Read Maggie MacKeever Online

Authors: Jessabelle

Maggie MacKeever (18 page)

“Moonshine!” Whatever Dolph’s defects of character and wit, he did not seek to shift the responsibility for his misdeeds. “It ain’t your fault I’m caught between Scylla and Charybdis. I know I said it was
,
because if you’d been more biddable you’d have suited Pennymount, but you can’t help
that!
I mean, you ain’t the biddable kind of female!”

Lady Camilla was, thought Jessabelle, gloomily. Lady Camilla would suit Pennymount very well. They would live happily ever after, as in a fairy tale.                                            

Briefly Jessabelle considered making her own contribution toward that happy
dénouement
by releasing the Honorable Adolphus from a betrothal that he had good reason to regret. Then she discovered she was not sufficiently selfless to carry through that act. Adolphus must remain betrothed to her a while longer yet.

Still, perhaps there was a way in which she might make partial amends. Jess looked across the room at Capitaine Chançard, engaged in patient conversation with the querulous officer of horse marines whose perpetual complaint was that the wine was corked. From Michon she glanced at her fiancé, who during their conversation had contrived to maneuver Jessabelle into a position between himself and the doorway, so that he was partially—if not very effectively—hidden by her skirts. At least she might insure that one of his countless creditors would not press him for prompt payment of his debts. “Shall I speak to Michon?” she offered.

“Speak to him? I don’t mind! Oh, you mean about my accounts. No need, m’dear, but I’m obliged to you for the thought!” Reminded of the one ray of sunshine in his otherwise gloomy universe, Dolph smiled. “Milly will fix everything up all right and right.”

Distracted by this mention of Lady Camilla, Jessabelle frowned. “You should not have given your sister my direction, Adolphus. For her to visit me is not at all the thing.”

“Hang it, I know that! Which is why I
didn’t
give it to her! But there’s no keeping pace with Milly.” Adolphus exhibited fraternal pride. “Dashed if the little minx ain’t up to all the rigs!”

Tardily she grasped the implications of Dolph’s remarks. He didn’t wish her to intercede in the matter of his gaming debts? Lady Camilla had received Jess’s direction from someone other than Adolphus? “You didn’t introduce your sister to Michon!” Jess gasped.

“I didn’t?” Dolph’s brow wrinkled as he struggled with thought. “You’re out there, m’dear, because I recall it perfectly. Came upon him by accident. By Jove, you mean I
shouldn’t
have! The deuce! I could hardly bid the fellow to go to the devil, could I?”

Appalled, Jessabelle gazed across the salon at her longtime friend. Capitaine Chançard would know exactly how to charm a wealthy and hen-witted young woman, and toward what end he did so was not difficult to guess.

Something must be done to thwart Michon, but what? Speculatively Jessabelle gazed upon her fiancé, resplendent in wasp-waisted yellow and green.

 

Chapter Seventeen

 

Lord Pennymount erred in assuming his prospective second countess was too unromantic to be intrigued by émigré operators of gaming-hells. In point of fact, Lord Pennymount labored under any number of misapprehensions concerning Lady Camilla. For example, he would have sworn on the family Bible that she was of too conventional and unadventurous a nature to be even briefly tempted by the pleasure gardens at Vauxhall.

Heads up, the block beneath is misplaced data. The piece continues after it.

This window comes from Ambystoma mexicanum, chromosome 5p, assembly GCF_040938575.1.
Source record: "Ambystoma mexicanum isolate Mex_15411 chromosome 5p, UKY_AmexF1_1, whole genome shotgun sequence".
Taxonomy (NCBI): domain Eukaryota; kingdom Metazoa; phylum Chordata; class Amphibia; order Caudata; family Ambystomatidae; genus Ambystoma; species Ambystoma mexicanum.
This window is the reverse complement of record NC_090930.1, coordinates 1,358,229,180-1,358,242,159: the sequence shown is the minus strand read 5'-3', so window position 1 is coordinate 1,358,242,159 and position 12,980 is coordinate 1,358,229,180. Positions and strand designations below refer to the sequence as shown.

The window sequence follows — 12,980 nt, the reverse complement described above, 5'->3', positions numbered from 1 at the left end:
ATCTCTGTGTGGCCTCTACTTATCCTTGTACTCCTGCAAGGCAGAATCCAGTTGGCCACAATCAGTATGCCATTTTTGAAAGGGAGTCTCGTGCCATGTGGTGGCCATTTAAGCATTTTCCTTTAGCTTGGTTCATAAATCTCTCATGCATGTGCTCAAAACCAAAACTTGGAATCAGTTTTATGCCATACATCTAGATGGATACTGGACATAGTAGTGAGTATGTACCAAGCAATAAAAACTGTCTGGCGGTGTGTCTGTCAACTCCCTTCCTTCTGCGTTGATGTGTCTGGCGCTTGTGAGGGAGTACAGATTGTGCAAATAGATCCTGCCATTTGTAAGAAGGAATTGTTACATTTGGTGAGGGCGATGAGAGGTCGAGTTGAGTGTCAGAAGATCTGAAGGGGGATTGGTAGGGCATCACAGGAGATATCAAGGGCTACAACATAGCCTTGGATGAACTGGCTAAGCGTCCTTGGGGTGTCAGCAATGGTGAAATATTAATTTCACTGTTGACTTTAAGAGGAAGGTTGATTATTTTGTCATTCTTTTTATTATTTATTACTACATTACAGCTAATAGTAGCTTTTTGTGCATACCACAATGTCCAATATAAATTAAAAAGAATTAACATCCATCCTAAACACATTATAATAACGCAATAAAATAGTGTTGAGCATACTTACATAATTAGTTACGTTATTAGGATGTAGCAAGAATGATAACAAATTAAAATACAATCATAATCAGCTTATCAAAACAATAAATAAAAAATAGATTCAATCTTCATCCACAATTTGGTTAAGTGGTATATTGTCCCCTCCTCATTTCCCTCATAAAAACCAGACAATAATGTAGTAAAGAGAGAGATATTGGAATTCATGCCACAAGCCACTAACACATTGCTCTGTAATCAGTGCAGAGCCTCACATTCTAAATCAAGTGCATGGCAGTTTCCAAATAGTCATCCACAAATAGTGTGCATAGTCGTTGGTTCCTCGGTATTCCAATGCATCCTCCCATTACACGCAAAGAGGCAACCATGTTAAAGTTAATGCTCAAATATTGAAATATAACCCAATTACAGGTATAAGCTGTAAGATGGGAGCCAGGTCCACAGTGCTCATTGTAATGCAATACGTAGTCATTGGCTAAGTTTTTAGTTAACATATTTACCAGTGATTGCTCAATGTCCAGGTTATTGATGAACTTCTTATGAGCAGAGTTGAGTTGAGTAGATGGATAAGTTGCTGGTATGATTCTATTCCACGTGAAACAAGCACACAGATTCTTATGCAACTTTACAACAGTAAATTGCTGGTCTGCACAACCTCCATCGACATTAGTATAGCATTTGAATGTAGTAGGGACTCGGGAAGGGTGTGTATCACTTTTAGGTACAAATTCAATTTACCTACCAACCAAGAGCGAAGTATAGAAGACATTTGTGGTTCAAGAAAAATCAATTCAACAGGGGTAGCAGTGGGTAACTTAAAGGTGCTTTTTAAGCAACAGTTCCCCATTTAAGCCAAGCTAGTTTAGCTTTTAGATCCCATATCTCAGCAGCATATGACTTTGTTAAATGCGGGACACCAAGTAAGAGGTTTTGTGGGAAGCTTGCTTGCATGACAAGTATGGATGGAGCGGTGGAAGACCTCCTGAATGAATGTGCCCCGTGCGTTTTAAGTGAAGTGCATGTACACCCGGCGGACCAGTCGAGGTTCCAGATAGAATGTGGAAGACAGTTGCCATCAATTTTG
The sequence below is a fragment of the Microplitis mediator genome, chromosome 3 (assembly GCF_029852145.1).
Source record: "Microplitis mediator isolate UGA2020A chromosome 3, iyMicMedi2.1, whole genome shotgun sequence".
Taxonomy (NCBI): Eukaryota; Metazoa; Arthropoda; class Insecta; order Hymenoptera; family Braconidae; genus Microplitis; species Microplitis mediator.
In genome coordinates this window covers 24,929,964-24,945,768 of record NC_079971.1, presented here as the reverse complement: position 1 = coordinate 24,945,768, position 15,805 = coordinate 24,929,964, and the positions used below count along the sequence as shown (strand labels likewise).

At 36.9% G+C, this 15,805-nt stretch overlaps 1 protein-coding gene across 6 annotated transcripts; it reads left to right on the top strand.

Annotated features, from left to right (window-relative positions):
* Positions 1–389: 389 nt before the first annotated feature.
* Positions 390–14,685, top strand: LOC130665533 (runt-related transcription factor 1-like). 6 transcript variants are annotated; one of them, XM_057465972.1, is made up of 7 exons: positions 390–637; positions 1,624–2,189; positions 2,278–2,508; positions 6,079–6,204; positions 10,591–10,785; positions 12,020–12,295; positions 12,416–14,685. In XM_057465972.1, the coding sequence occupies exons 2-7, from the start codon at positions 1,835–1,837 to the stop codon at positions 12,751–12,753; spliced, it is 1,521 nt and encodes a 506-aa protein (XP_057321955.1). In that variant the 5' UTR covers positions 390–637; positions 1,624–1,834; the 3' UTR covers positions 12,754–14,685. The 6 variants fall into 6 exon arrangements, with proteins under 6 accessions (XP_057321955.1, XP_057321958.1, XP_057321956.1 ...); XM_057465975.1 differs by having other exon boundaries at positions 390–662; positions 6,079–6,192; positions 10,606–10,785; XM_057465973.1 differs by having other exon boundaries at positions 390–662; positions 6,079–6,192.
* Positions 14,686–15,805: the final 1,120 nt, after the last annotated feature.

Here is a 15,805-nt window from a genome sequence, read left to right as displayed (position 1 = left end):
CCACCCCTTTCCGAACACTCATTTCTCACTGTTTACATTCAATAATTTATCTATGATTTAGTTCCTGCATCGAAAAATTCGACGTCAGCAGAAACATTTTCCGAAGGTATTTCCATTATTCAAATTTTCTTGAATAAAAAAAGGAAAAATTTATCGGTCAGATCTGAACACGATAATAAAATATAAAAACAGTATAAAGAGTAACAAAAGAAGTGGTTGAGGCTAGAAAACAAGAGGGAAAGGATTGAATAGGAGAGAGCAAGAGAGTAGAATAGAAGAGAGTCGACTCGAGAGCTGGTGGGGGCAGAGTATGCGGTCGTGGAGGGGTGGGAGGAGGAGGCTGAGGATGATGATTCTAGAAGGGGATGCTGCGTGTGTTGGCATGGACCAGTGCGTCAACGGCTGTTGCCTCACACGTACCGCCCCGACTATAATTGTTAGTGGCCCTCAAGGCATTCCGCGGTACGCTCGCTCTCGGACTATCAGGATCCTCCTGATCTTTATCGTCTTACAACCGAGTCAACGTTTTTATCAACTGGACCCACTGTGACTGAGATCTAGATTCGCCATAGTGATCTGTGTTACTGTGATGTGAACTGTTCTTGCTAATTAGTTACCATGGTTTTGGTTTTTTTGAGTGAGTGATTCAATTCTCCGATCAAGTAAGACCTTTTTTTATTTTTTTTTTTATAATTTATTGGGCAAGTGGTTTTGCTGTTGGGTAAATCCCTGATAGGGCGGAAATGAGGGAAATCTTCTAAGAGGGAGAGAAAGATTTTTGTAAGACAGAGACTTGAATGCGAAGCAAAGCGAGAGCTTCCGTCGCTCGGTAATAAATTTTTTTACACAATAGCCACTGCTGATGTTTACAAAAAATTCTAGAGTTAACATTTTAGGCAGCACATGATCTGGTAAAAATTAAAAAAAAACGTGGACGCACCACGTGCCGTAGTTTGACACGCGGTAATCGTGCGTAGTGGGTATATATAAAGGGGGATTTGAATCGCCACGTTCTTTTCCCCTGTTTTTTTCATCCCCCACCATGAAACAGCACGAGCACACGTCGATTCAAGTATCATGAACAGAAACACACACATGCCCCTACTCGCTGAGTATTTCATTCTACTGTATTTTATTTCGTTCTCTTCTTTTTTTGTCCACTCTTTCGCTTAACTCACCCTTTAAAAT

Yet Lady Camilla
was
at Vauxhall, and enjoying her adventure very well. Without reservation she approved the wide lawns and lush foliage, minarets and columned walks, waterfalls and wooded valleys and dark ravines. Currently she was seated in a supper box beneath the colonnades of the Quadrangle.

As Lady Camilla gazed with interest at her surroundings, so was she also observed. “You are full of surprises,
chérie,”
murmured her escort.

“Lud!” Had not her lovely features been obscured by a loo mask, Milly would have looked arch. “Because I came to Vauxhall with you? I didn’t imagine I’d have another chance. If you didn’t truly
wish
to bring me, you shouldn’t have offered, you know!”

Deftly Michon piled on his companion’s plate miraculously thin-cut slices of ham. “Very true,” he agreed.

I did wish it, or I would not have offered. I am a very selfish man, Lady Camilla. I do as I please.”

Anyone so blessed by freedom from the restraints imposed by irascible sires and ill-tempered fiancés was due respect. Lady Camilla ceased to gaze upon the romantically painted walls and observed her companion instead. What she saw, she liked. Capitaine Chançard was older than Lord Pennymount, yet infinitely more attractive, she thought, noting the serene cast of his features, and the appealing manner in which his brown hair had begun to turn gray. “You stare,
petite,”
he murmured, presenting her with a glass of arrack punch. “May one be so forward as to inquire why?”

The deep swallow which Lady Camilla took was not her first sample of the heady arrack punch. “One may be as forward as one wishes, sir!” she said, and hiccoughed. “Providing one does not make sheep’s eyes at me, or empty the butter dish over my head.”

“My dear Lady Camilla.” There could be no doubt of the gentleman’s amusement. “I would not dream of such a thing.”

“I know.” Milly drained her glass, no small feat for a young lady encumbered by a loo mask. “Had I thought you would be thrown into transports, I would not have agreed to come here with you, because to be pestered with a gentleman’s wild and ungovernable passions fatigues me to death!” She paused, as if listening to the echo of her own words. Then she giggled. “Gracious! I sound like a pudding-head.”

“Ah, ça non!”
murmured Capitaine Chançard, as he assisted Lady Camilla to rise from her seat, an act accomplished not without difficulty, due to the young lady’s injudicious indulgence in the potent arrack punch. “Nothing of the sort.”

“I would not like you to think me conceited!” Milly explained to her companion, as he escorted her past the Rotunda. “But gentlemen have been dangling after me forever, and it has become far too great a bore! Then there is Pennymount. I was sure he would suit me to a pig’s whisker, and so he once did

but lately I have begun to wonder if I truly wish to marry someone who will be glowering at me every morning over the breakfast cups! Not that it would signify if I
didn’t,
because all the arrangements are made, and Papa would fly off the hooks were I to try and cry off—although I do not like to be toad-eaten, I do not like to be
scolded
either—but you will not wish to hear my woes!”

To this hopeful suggestion Capitaine Chançard offered no reassurances, but instead guided his somewhat tipsy companion among arches and pillars hung with colored lamps and illuminated garlands of flowers, past statues of individuals renowned in the arts. The walks were crowded with people of all ranks, raucous and rowdy, jostling one another, calling out cheerful insults and ribald advice. Lady Camilla pressed closer to her escort. Casually he placed one arm around her shoulder and drew her against his side.